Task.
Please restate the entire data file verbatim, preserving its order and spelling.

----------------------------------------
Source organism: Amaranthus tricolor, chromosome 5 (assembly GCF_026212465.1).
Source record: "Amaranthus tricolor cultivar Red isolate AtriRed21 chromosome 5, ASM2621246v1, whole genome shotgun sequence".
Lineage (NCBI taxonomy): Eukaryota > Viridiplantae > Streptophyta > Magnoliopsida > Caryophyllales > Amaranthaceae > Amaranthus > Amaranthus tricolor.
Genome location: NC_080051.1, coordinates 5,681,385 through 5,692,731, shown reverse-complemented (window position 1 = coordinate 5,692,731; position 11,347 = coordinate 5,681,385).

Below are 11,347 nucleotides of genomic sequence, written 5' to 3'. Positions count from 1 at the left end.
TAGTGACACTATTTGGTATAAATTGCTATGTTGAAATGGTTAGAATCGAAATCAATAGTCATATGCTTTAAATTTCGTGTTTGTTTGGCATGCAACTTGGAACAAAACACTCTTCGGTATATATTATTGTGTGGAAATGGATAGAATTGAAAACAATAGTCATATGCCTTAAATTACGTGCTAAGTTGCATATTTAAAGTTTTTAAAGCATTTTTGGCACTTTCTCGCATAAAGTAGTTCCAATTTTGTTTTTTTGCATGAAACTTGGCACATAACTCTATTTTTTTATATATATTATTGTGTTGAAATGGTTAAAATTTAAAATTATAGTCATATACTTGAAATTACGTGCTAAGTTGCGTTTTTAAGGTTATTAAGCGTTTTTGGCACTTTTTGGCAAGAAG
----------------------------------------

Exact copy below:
Source organism: Amaranthus tricolor, chromosome 5 (assembly GCF_026212465.1).
Source record: "Amaranthus tricolor cultivar Red isolate AtriRed21 chromosome 5, ASM2621246v1, whole genome shotgun sequence".
Lineage (NCBI taxonomy): Eukaryota > Viridiplantae > Streptophyta > Magnoliopsida > Caryophyllales > Amaranthaceae > Amaranthus > Amaranthus tricolor.
Genome location: NC_080051.1, coordinates 5,681,385 through 5,692,731, shown reverse-complemented (window position 1 = coordinate 5,692,731; position 11,347 = coordinate 5,681,385).

Below are 11,347 nucleotides of genomic sequence, written 5' to 3'. Positions count from 1 at the left end.
TAGTGACACTATTTGGTATAAATTGCTATGTTGAAATGGTTAGAATCGAAATCAATAGTCATATGCTTTAAATTTCGTGTTTGTTTGGCATGCAACTTGGAACAAAACACTCTTCGGTATATATTATTGTGTGGAAATGGATAGAATTGAAAACAATAGTCATATGCCTTAAATTACGTGCTAAGTTGCATATTTAAAGTTTTTAAAGCATTTTTGGCACTTTCTCGCATAAAGTAGTTCCAATTTTGTTTTTTTGCATGAAACTTGGCACATAACTCTATTTTTTTATATATATTATTGTGTTGAAATGGTTAAAATTTAAAATTATAGTCATATACTTGAAATTACGTGCTAAGTTGCGTTTTTAAGGTTATTAAGCGTTTTTGGCACTTTTTGGCAAGAAG